Words and Their Stories, from VOA Learning English.


毎回楽しいWords and Their Stories!!












4 hours ago /2021/02/21





しかし、本当に気温が低い地域に住んでいなくても、"freeze "の熟語や表現を使うことができます。




コロナウイルスが大流行している間、多くの職場では雇用凍結を実施しています。雇用凍結があると、より多くの人を雇うことができません。採用プロセスが動きません。It is frozen.凍結されます。




お金を "凍結" する方法はもう一つあります。法的な問題や金銭的な問題を抱えている場合、裁判所から銀行口座を凍結されることがあります。そうなると、凍結された口座のお金を使うことができなくなります。


さて、"freeze "は前置詞をつけるたびに変化する動詞のひとつです。まずは "out "から始めましょう。"freeze out "という口頭表現になります。






しかし、これは意地悪で幼稚にみえます。人を締め出すことは、子供の頃にしたことがあるかもしれません。もし今までに友人がグループからあなたを締めだそうとしたなら、もし傷つくなら- 数年後でさえも。その記憶は、心の中に閉じ込められるます。それは不変であり、時間の経過によって影響を受けません。


さて、口頭フレーズ “freeze up” について話してみましょう。もし何かが “固まったら、動かなくなります。 例えば、エンジンはフリーズすることがありますー動かなくなるというこを意味します。


人も凍りつくことがあります。人が固まってしまうと、とても怖がったり心配したりして、話すことも動くこともできなくなってしまいます。例えば、人前で話すのが怖いと、大勢の人の前で話しているときに固まってしまうことがあります。何も言えなくなったり、何もできなくなったりします。しばしば、私たちは “froze.” ”固まった”という言い方をすることもあります。私はとても怖くてと完全に固まりました。


もちろん、"freeze "という言葉は、いくつかの気象条件を表す言葉でもあります。口頭の "freeze over "は通常、水域を表すときに使われます。a lake has frozen over 場合は、それは完全に凍っています。その上を安全に歩いたり、スケートをしたりすることができます。


しかし、"freeze over "を離れる前に、その表現を使う別の方法を見てみましょう。例えば、何かが起こる可能性がない、ノーチャンスのような場合は、"when hell freezes over "と言います。地獄は暑い場所のはずです。だから、もし凍りついたら、物事が悪いことが分かります。




Hey, Alyssa I got my boating license yesterday. How about you join me on the river sometime?

やあ、アリッサ。 おれさ昨日ボートの免許を取ったんだ。 いつか一緒に川に行かない?


Sure ..Bradley ... when hell freezes over!

いいわよ ブラッドリー...地獄が凍りついたらね!


Aw come on! It’ll be fun! Why not?



First, I can’t swim.

まず 私は泳げないの。


That’s okay. You can stay in the boat.



And second, I’ve seen you drive. There's no way I'm getting in a boat with you.



That’s cold, Alyssa. Real cold.

冷たいな、アリッサ 。本当に冷たいよ。


“never.” "絶対に "って言うのは面白い言い方ですね。 冗談で使います。 就職の面接の時や 親に初めて会う時などには個人的には深刻な状況では 使いません。






英語の小窓 -freeze のイディオム




be frozen in time  : 時間が止まる

freeze off : 〈人・申し出などに〉冷たい態度を示す

freeze (on) to [onto] A  : Aに執着する



Freeze! って言われたら、”止まれ”、止まらないと銃で撃たれますよ!!







This photo is of a frozen fountain in New York City's Bryant Park during a winter storm on February 1, 2021. (Photo by TIMOTHY A. CLARY / AFP


In many places around the world, wintertime brings snow, ice, and really cold temperatures. Some places can even experience a deep freeze!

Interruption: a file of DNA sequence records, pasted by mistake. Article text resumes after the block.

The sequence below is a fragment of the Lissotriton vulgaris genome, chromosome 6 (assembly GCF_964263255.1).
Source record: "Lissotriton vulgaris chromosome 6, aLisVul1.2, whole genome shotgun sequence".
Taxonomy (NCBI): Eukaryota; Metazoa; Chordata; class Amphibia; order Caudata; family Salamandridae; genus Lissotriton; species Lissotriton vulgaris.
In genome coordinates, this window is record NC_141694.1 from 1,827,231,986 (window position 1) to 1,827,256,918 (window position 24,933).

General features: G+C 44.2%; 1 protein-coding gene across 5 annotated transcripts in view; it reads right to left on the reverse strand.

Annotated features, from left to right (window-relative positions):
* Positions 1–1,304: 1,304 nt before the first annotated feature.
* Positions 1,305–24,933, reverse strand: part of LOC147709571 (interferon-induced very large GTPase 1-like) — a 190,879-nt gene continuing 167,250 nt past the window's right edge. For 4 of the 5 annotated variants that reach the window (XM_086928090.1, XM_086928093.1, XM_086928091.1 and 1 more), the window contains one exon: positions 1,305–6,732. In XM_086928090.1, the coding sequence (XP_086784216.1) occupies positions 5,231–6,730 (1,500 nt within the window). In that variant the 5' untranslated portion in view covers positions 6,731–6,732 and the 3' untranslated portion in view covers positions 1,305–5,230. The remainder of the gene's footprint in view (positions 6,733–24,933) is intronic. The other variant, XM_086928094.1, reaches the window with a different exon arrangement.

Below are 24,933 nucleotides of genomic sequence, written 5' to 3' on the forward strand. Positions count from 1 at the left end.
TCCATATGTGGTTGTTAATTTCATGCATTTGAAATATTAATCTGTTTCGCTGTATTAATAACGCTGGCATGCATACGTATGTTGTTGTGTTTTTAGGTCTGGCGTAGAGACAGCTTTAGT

But even if you do not live in an area with really low temperatures, you can still use “freeze" idioms and expressions.

For example, you could use them at work.

During the coronavirus pandemic, many workplaces have put in place hiring freezes. With a hiring freeze, you are not able to hire more people. The hiring process is not moving. It is frozen.

During the pandemic, many businesses and companies also faced financial uncertainties. And some were not sure they would survive. So, many places may have put a freeze on wages. When your wages are frozen, they stay at the current level.

There is another way we “freeze” money. If you are having legal or financial trouble, the courts might freeze your bank accounts. When this happens, you cannot use money in a frozen account.

Now, “freeze” is one of those verbs that changes with every preposition you add to it. Let’s start with “out.” It makes the verbal expression “freeze out.”

Sometimes in business dealings, some people or groups may get frozen out by others. If you are frozen out of a business deal, you are not involved. You don’t have a seat at the table.

If you are a cold, unfeeling person, you may want to isolate someone socially. You don’t invite them to parties. You don’t tell them about fun events. You are trying to freeze them out of a group.

But this seems mean and childish. Freezing people out is something we might have done as children. If you ever have had a friend try to freeze you out of a group, if can hurt -- even years later. That memory can be frozen in your mind. It is unchanging and unaffected by the passing of time.

Now let’s talk about the verbal phrase “freeze up.” If something “freezes up” it stops working. An engine, for example, can freeze up – meaning it stops running.

People can also freeze up. If a person freezes up, they are so afraid or worried, they are unable to speak or move. For example, if I am afraid of public speaking, I might freeze up while speaking in front of a large group of people. I’m not able to say or do anything. Sometimes we can also just say “froze.” I was so afraid that I just completely froze.

Of course, the word “freeze” also describes some weather conditions. The verbal “freeze over” is usually used to describe a body of water. If a lake has frozen over it is completely frozen. You can safely walk or skate on it.

But before we leave “freeze over,” there is another way we use that expression. For example, if something is never going to happen, like not a chance, I can say “when hell freezes over.” Hell is supposed to be a hot place. So, if it freezes over, you know things are bad.

Here’s an example,

Hey, Alyssa I got my boating license yesterday. How about you join me on the river sometime?

Sure ..Bradley ... when hell freezes over!

Aw come on! It’ll be fun! Why not?

First, I can’t swim.

That’s okay. You can stay in the boat.

And second, I’ve seen you drive. There's no way I'm getting in a boat with you.

That’s cold, Alyssa. Real cold.

So, it’s a funny way to say “never.” We use it jokingly. Personally, I would not use it in any serious situations, such as during a job interview or when meeting someone’s parents for the first time.

And that’s all the time we have for this Word and Their Stories.

If you know friends who might like this show, don’t freeze them out! Invite them to listen.





Words in This Story


wage – n. a payment usually of money for labor or services usually according to contract and on an hourly, daily, or piecework basis —often used in plural

isolate – v. to set apart from others

skate – v. to move or glide over a surface on skates